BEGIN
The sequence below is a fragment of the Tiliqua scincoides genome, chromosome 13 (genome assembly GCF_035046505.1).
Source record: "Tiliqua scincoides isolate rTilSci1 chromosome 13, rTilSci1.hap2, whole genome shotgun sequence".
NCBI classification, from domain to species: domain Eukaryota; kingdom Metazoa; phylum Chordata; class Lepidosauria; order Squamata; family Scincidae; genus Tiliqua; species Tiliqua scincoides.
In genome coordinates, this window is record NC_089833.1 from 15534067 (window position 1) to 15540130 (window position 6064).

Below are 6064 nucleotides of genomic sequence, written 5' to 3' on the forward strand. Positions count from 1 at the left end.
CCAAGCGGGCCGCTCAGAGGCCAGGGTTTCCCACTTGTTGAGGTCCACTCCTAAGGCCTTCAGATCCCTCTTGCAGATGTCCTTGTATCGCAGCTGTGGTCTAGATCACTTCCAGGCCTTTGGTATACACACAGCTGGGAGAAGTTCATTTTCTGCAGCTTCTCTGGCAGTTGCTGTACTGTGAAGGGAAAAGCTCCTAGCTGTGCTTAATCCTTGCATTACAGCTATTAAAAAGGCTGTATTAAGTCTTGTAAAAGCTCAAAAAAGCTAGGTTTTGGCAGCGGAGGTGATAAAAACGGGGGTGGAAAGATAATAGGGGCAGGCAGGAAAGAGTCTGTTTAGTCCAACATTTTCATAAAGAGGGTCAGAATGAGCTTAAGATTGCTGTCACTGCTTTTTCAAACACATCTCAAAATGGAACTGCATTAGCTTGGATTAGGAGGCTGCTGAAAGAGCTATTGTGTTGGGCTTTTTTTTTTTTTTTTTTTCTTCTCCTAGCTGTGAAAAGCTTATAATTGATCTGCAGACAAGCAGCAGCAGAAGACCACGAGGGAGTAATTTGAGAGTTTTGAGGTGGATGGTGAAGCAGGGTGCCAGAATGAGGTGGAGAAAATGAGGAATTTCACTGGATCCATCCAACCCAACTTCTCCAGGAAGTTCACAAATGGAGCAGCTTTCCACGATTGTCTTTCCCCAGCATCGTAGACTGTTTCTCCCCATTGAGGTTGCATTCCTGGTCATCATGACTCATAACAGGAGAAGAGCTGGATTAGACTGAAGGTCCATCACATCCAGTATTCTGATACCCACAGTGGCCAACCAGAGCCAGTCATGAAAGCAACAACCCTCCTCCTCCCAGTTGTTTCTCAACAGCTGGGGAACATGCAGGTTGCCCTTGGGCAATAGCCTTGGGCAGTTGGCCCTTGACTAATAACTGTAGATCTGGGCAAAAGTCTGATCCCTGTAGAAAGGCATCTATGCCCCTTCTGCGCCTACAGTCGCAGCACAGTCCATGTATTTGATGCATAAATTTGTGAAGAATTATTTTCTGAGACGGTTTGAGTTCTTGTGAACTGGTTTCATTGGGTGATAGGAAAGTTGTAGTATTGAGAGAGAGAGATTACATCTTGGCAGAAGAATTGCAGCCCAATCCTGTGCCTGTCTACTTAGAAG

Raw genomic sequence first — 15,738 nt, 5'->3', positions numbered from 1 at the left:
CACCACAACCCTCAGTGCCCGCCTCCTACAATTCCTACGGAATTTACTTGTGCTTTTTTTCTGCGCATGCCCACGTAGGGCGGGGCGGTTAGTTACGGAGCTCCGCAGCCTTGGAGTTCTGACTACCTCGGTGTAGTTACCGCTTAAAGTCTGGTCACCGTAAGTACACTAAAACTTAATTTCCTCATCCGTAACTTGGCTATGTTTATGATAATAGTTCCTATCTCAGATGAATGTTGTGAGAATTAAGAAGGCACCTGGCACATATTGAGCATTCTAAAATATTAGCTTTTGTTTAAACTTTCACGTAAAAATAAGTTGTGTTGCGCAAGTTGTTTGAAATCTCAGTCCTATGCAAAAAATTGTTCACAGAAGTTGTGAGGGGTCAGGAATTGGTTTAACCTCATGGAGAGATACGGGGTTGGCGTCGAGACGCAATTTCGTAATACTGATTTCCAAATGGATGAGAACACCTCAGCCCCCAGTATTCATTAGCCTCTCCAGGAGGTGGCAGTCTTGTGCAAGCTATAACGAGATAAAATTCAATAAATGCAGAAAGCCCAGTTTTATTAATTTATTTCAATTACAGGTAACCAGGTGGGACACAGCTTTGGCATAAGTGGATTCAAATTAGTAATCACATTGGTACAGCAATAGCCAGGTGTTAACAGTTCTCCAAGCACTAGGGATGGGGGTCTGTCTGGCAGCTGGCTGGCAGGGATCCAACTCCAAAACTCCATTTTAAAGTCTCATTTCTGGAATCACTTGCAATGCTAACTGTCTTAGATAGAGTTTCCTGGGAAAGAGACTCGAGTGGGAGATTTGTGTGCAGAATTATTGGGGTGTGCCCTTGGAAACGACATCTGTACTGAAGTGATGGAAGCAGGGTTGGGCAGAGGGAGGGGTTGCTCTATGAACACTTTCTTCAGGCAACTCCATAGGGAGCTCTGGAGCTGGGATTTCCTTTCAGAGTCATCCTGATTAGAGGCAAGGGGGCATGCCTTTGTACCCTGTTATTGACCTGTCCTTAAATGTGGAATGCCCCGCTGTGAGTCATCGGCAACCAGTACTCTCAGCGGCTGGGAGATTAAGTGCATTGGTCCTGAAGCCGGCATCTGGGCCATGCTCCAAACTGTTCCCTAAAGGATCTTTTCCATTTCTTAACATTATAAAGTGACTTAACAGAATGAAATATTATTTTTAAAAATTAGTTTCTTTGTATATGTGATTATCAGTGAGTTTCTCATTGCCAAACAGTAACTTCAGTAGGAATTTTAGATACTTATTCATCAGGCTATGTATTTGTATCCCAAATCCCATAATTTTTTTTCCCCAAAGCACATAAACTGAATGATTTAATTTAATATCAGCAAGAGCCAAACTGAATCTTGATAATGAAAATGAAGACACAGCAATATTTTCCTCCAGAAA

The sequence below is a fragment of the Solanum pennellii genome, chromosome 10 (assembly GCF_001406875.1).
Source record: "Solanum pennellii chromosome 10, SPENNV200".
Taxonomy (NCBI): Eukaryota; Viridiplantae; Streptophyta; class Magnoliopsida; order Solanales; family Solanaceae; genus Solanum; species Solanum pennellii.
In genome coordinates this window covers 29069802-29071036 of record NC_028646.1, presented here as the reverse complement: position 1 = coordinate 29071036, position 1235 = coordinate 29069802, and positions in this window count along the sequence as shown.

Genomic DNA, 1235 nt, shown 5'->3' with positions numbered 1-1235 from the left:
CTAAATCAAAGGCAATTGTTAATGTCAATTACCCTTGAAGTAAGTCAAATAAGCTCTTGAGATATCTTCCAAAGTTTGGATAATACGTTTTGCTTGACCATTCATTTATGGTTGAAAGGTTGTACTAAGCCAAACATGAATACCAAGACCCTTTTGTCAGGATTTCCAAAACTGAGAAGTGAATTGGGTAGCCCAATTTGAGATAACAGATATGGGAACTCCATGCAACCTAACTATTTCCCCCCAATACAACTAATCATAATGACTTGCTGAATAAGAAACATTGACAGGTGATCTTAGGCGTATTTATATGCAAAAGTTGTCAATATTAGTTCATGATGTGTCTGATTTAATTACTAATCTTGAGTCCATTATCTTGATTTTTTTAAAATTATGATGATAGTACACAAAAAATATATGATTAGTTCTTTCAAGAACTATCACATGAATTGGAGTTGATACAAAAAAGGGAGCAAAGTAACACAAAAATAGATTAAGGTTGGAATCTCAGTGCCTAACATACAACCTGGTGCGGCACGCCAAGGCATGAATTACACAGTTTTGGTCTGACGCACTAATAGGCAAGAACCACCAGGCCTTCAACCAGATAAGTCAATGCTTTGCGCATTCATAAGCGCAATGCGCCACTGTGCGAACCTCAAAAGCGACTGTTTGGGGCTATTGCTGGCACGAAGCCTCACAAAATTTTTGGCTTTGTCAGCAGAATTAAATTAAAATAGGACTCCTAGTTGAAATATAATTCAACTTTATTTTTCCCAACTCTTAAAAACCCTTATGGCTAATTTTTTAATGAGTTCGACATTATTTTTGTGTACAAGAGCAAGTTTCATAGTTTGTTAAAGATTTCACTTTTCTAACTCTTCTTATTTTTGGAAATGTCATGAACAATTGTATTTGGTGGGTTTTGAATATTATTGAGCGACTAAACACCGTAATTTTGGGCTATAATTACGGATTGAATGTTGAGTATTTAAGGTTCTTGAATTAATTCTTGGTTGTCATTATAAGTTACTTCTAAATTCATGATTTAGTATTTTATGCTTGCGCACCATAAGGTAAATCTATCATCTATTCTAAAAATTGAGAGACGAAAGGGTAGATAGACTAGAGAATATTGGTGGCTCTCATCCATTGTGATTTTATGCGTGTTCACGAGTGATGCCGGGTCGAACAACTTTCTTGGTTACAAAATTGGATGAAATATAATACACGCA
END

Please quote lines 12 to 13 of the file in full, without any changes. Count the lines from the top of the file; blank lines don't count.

In genome coordinates this window covers 29069802-29071036 of record NC_028646.1, presented here as the reverse complement: position 1 = coordinate 29071036, position 1235 = coordinate 29069802, and positions in this window count along the sequence as shown.

Genomic DNA, 1235 nt, shown 5'->3' with positions numbered 1-1235 from the left: